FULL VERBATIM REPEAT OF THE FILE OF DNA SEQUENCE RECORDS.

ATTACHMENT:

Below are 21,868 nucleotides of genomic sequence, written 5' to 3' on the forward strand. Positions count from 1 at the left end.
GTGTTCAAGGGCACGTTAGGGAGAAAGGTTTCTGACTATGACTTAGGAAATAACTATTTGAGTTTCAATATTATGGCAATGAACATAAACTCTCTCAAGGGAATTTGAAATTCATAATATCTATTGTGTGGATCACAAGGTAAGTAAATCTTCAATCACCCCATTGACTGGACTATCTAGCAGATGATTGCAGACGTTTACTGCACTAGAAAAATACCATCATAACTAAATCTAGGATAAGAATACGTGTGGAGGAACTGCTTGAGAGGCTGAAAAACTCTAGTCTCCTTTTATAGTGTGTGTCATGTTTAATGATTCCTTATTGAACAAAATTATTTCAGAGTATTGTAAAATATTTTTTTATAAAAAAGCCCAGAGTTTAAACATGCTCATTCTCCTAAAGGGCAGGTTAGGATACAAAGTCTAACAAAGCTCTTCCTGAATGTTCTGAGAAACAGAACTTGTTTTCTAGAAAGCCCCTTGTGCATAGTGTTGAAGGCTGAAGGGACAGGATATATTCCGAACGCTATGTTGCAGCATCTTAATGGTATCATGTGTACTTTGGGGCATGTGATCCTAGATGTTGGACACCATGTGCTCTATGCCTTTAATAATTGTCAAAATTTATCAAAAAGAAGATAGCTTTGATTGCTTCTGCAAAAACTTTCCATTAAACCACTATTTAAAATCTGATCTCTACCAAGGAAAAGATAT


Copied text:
Below are 21,868 nucleotides of genomic sequence, written 5' to 3' on the forward strand. Positions count from 1 at the left end.
GTGTTCAAGGGCACGTTAGGGAGAAAGGTTTCTGACTATGACTTAGGAAATAACTATTTGAGTTTCAATATTATGGCAATGAACATAAACTCTCTCAAGGGAATTTGAAATTCATAATATCTATTGTGTGGATCACAAGGTAAGTAAATCTTCAATCACCCCATTGACTGGACTATCTAGCAGATGATTGCAGACGTTTACTGCACTAGAAAAATACCATCATAACTAAATCTAGGATAAGAATACGTGTGGAGGAACTGCTTGAGAGGCTGAAAAACTCTAGTCTCCTTTTATAGTGTGTGTCATGTTTAATGATTCCTTATTGAACAAAATTATTTCAGAGTATTGTAAAATATTTTTTTATAAAAAAGCCCAGAGTTTAAACATGCTCATTCTCCTAAAGGGCAGGTTAGGATACAAAGTCTAACAAAGCTCTTCCTGAATGTTCTGAGAAACAGAACTTGTTTTCTAGAAAGCCCCTTGTGCATAGTGTTGAAGGCTGAAGGGACAGGATATATTCCGAACGCTATGTTGCAGCATCTTAATGGTATCATGTGTACTTTGGGGCATGTGATCCTAGATGTTGGACACCATGTGCTCTATGCCTTTAATAATTGTCAAAATTTATCAAAAAGAAGATAGCTTTGATTGCTTCTGCAAAAACTTTCCATTAAACCACTATTTAAAATCTGATCTCTACCAAGGAAAAGATAT